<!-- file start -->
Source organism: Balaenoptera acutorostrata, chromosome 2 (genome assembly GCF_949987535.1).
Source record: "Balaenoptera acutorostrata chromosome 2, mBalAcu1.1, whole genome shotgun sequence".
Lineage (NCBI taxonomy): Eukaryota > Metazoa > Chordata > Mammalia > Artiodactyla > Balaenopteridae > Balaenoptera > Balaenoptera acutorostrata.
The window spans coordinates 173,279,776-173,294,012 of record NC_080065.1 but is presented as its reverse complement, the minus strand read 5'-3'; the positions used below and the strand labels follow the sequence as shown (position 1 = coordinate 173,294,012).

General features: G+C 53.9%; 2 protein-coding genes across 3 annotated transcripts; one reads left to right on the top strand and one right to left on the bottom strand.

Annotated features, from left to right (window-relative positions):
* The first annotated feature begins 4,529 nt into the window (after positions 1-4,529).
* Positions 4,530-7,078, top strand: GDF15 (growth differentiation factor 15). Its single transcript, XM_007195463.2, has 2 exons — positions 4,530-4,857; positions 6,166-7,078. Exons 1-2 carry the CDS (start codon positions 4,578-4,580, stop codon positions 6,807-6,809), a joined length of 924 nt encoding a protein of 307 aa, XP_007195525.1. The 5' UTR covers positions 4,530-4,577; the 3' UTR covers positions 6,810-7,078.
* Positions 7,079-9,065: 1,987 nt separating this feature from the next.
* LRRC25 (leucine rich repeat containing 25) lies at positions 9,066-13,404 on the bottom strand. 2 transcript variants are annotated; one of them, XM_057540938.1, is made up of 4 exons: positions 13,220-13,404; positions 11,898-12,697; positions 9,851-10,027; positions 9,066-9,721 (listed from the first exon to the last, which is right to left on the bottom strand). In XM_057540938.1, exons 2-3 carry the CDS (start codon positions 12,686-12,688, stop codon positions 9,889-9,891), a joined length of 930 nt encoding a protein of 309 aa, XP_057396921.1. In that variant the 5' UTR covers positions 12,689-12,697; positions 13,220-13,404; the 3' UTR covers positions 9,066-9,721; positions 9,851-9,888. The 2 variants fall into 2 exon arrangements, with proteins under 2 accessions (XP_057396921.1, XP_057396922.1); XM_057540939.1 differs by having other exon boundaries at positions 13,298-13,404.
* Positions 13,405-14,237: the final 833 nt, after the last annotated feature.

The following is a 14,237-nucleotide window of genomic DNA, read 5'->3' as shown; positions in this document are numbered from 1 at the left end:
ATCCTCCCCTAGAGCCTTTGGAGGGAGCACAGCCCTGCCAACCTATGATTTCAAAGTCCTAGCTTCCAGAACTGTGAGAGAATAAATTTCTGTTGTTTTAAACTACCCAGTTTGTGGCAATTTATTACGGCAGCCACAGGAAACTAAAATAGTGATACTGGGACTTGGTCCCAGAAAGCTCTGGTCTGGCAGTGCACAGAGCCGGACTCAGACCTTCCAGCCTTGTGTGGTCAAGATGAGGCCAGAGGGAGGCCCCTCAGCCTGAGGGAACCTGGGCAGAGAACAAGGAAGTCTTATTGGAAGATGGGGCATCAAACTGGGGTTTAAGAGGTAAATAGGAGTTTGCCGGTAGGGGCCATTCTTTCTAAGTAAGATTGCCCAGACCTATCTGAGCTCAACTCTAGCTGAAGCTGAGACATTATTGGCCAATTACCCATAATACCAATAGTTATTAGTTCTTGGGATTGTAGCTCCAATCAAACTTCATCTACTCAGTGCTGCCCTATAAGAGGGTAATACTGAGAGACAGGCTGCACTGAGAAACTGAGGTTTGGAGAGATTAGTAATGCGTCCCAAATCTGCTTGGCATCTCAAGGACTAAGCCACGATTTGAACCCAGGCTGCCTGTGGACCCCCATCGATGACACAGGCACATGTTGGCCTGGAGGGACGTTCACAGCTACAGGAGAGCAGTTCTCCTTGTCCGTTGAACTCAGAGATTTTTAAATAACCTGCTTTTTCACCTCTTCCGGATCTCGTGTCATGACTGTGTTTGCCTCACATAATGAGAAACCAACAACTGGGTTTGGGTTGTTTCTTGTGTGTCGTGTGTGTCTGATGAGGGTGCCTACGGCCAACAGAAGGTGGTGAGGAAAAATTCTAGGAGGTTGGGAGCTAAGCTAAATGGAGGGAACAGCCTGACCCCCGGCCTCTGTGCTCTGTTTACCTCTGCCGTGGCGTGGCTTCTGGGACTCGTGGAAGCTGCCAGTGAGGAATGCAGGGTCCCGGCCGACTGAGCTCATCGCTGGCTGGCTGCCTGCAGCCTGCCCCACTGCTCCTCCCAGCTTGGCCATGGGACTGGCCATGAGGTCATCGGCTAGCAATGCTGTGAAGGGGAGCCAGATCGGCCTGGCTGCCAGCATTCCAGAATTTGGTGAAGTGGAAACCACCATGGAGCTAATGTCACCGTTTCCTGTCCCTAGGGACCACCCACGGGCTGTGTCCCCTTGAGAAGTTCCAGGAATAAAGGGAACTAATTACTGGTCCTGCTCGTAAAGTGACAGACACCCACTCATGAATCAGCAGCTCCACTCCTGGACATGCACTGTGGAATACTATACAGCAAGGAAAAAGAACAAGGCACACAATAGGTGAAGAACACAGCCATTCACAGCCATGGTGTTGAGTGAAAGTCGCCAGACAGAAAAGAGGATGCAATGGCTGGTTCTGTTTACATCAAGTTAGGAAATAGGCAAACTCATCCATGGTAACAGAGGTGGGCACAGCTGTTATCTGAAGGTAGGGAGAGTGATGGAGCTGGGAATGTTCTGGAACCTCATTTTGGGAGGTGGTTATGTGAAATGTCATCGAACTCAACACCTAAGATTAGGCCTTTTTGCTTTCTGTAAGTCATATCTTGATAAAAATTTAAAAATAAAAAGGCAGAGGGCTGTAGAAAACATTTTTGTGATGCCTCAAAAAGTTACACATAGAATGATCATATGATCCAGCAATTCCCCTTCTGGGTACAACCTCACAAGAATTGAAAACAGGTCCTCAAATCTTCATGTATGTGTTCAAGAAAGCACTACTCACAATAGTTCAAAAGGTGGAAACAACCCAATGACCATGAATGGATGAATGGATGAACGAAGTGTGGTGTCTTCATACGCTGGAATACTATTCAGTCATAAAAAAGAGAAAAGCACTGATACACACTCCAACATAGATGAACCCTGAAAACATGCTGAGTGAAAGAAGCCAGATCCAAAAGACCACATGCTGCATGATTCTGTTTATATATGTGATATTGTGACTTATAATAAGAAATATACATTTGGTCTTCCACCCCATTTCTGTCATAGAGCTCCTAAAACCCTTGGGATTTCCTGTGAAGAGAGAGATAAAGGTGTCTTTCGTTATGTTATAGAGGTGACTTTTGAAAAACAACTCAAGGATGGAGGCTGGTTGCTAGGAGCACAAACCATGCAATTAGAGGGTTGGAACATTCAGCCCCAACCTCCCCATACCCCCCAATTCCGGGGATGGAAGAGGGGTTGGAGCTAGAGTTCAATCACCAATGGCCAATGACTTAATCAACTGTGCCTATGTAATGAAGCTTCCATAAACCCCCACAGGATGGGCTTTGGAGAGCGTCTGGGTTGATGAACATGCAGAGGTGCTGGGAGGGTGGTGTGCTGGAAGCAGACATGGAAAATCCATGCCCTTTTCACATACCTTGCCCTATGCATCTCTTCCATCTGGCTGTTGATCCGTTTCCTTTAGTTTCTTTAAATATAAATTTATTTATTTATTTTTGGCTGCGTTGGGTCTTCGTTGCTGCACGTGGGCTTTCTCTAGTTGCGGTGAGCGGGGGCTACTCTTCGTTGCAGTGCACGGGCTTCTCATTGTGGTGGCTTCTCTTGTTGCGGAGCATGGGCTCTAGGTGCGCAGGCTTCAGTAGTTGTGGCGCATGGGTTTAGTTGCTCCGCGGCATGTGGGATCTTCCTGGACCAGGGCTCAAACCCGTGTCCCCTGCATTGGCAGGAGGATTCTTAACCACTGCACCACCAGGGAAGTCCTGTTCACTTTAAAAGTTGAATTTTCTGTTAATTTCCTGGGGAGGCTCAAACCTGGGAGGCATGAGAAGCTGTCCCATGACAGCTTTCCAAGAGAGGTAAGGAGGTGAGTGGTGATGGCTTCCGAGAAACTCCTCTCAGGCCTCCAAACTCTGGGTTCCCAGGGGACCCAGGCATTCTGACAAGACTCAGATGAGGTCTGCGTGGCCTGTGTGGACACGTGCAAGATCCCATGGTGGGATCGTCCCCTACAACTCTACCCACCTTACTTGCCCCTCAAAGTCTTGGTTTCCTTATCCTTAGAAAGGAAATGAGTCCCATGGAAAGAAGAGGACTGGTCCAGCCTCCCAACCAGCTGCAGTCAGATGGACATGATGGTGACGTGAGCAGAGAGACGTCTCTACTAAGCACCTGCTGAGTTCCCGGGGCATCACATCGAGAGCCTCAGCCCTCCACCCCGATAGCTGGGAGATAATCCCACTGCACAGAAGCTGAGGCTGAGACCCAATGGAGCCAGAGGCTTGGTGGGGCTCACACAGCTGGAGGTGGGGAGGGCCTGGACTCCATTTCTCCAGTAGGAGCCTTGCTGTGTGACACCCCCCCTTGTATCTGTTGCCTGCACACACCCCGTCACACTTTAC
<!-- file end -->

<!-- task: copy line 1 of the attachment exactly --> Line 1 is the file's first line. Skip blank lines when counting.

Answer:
Source organism: Balaenoptera acutorostrata, chromosome 2 (genome assembly GCF_949987535.1).